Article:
CD4 T cells play a key role in the induction of immune responses, recognizing peptides derived from foreign antigens complexed to MHC class II on the surface of APCs. Most of the MHC molecules expressed on the cell surface are occupied by peptides derived from endogenous proteins. In order to be recognized by T cells, foreign peptides need to compete with self peptides for binding to MHC molecules. Self peptide:MHC complexes are involved in negative and positive selection of T cell receptor repertoire. In T cell-mediated autoimmunity, self peptide:MHC complexes become targets of autoreactive T cells. The overall goal of this project is to study generation of self peptide:MHC complexes and their influence on the T cell repertoire. Four specific questions will be asked. First, what are the characteristics of binding of naturally processed peptides to MHC class II molecule in terms of peptide and MHC class II structure, kinetics, and pH- dependence? Second, how is a self peptide:MHC class II complex generated in living cells? Third, how is tolerance to self peptide:MHC class II complexes established? Finally, what is the repertoire of self peptides bound to MHC class II expressed by different tissues in vitro and in vivo, and how do allelic differences in MHC class II influence the self peptide repertoire? To carry out these studies, we recently developed a technique of identification of self peptides associated with MHC class II and a monoclonal antibody specific for one such peptide:MHC complex. A combination of biochemical and molecular methods with quantitative immunochemical and FACS analysis of peptide:MHC class II interaction will be used to answer the above questions. Existing transgenic mice with tissue-specific expression of the peptide donor protein will be used to study T cell tolerance to the peptide. The influence of the level of expression on tolerance to the peptide:MHC class II complex will be studied by chronic in vivo injection of monoclonal antibody specific to this complex. In order to generalize these studies, other abundant peptides bound to MHC class II on various tissues and haplotypes will be identified, and monoclonal antibodies to other peptide:MHC class II complexes will be generated.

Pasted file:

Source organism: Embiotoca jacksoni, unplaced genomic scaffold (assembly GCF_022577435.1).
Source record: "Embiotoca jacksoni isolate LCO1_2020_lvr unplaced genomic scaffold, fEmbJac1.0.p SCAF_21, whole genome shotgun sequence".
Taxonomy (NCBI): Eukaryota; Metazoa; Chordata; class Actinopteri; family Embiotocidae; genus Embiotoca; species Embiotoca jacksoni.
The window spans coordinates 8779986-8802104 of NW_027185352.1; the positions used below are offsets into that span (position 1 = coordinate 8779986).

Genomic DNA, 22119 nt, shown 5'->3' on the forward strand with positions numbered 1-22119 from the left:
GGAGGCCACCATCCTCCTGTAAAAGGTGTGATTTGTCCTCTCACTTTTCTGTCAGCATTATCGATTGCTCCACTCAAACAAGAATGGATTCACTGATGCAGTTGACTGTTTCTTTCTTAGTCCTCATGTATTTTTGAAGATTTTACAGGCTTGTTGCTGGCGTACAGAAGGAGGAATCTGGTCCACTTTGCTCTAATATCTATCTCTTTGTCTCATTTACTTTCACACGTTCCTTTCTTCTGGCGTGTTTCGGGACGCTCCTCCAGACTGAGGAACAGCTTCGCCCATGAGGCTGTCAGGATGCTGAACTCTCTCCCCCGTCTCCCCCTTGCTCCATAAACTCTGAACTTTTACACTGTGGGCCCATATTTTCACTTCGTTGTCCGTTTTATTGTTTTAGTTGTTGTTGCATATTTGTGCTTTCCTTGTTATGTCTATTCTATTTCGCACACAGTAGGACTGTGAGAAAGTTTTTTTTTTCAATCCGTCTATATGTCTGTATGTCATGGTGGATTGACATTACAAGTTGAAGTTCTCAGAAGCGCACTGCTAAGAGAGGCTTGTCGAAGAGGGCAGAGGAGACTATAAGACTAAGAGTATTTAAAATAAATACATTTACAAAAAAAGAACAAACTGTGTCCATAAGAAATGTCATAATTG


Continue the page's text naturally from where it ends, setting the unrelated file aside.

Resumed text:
National Institute of Health (NIH)
National Institute of Allergy and Infectious Diseases (NIAID)
First Independent Research Support & Transition (FIRST) Awards (R29)
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Allergy and Immunology Study Section (ALY)
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University of Washington
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